Big Pharma is one of the most powerful industries in the world. The global revenue for pharmaceuticals was over $1 trillion in 2014. But nowhere else in the world do the drug and medical device industries have as much power and make as much money as in the U.S.
Six of the top 10 pharmaceutical companies for 2017 have their headquarters in the U.S. These include Johnson & Johnson, Pfizer, Merck, Gilead, Amgen and AbbVie.
But only 28 percent of Americans have a good opinion of Big Pharma. In fact, Big Pharma is the second most hated industry in America. It’s right behind the tobacco industry and the oil, gas and chemical industry.
Big Pharma is also the biggest defrauder of the Federal Government under the False Claims Act, according to consumer watchdog group Public Citizen.
The industry has a history of fraud, bribery, lawsuits and scandals. Despite criminal charges and fines, Big Pharma companies continue to do business.
By 2021, Big Pharma profits for prescription drugs are expected to reach $610 billion. Medical devices are also lucrative.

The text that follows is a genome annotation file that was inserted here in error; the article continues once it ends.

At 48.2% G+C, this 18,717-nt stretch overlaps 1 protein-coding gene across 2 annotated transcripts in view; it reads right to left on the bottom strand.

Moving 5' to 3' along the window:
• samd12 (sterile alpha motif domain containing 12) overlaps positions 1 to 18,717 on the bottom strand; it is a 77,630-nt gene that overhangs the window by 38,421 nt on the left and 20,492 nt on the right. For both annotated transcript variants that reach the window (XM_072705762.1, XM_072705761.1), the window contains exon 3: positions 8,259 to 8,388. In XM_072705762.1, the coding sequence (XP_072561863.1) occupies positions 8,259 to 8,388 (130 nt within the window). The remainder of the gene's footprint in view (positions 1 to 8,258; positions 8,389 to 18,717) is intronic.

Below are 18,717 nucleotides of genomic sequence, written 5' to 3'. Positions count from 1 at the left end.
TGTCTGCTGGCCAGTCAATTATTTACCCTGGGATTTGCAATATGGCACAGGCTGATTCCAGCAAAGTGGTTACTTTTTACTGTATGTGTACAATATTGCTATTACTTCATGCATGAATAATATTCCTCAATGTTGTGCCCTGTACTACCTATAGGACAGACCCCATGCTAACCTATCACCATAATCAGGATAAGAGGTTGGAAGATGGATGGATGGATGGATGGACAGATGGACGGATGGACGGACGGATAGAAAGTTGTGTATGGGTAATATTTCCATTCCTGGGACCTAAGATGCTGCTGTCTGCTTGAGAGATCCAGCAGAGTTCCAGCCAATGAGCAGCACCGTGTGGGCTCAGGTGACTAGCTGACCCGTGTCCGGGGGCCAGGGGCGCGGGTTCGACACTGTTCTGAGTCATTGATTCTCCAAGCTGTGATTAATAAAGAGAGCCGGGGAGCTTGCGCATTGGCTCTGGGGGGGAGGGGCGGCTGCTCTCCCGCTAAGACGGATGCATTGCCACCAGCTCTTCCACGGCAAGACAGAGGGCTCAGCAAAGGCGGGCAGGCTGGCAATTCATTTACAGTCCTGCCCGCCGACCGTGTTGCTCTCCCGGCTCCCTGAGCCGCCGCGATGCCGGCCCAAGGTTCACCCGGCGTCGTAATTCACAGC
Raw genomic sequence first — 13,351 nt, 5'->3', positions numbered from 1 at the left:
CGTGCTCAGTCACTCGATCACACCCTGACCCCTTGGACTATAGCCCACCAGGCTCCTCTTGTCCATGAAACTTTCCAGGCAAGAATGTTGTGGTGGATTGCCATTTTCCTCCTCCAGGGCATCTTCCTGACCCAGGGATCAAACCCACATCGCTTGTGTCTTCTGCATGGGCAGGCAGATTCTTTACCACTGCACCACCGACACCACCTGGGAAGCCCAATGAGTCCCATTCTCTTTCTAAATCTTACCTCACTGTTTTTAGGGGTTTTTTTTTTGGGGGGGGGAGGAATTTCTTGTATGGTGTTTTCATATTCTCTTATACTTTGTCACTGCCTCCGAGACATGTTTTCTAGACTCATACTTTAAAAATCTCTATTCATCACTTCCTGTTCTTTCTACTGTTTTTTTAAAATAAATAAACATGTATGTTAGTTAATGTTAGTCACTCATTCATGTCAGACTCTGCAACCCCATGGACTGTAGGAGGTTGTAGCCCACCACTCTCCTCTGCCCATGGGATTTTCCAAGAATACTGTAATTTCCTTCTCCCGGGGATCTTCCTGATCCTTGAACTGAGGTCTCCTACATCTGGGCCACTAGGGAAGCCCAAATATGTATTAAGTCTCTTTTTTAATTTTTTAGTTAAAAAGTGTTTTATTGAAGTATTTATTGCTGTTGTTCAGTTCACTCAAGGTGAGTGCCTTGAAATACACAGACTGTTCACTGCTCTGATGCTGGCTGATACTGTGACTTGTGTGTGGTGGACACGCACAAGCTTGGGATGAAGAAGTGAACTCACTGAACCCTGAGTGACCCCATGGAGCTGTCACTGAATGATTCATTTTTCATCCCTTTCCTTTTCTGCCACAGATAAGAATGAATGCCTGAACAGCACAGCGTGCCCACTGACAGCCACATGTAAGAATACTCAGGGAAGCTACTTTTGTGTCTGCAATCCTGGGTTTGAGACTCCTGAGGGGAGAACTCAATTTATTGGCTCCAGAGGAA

The U.S. makes about $148 billion, according to the U.S. Department of Commerce.
That’s about half of the world’s share of the market. Americans spent an all-time high of $457 billion on prescription drugs in 2015.
And drug prices continue to rise. Consulting firm Segal Consulting expects drug prices to rise 11.6 percent in 2017. This estimate is for Americans under the age of 65.
In contrast, wages are only expected to rise 2.5 percent. This means many Americans won’t be able to afford their medications. Information about the pharmaceutical industry found here.
Statistics About Diabetes
Overall Numbers, Diabetes and Prediabetes
- Prevalence: In 2015, 30.3 million Americans, or 9.4% of the population, had diabetes.
- Approximately 1.25 million American children and adults have type 1 diabetes.
- Undiagnosed: Of the 30.3 million adults with diabetes, 23.1 million were diagnosed, and 7.2 million were undiagnosed.
- Prevalence in Seniors: The percentage of Americans age 65 and older remains high, at 25.2%, or 12.0 million seniors (diagnosed and undiagnosed).
- New Cases: 1.5 million Americans are diagnosed with diabetes every year.
- Prediabetes: In 2015, 84.1 million Americans age 18 and older had prediabetes.
- Deaths: Diabetes remains the 7th leading cause of death in the United States in 2015, with 79,535 death certificates listing it as the underlying cause of death, and a total of 252,806 death certificates listing diabetes as an underlying or contributing cause of death. Information about diabetes found here.
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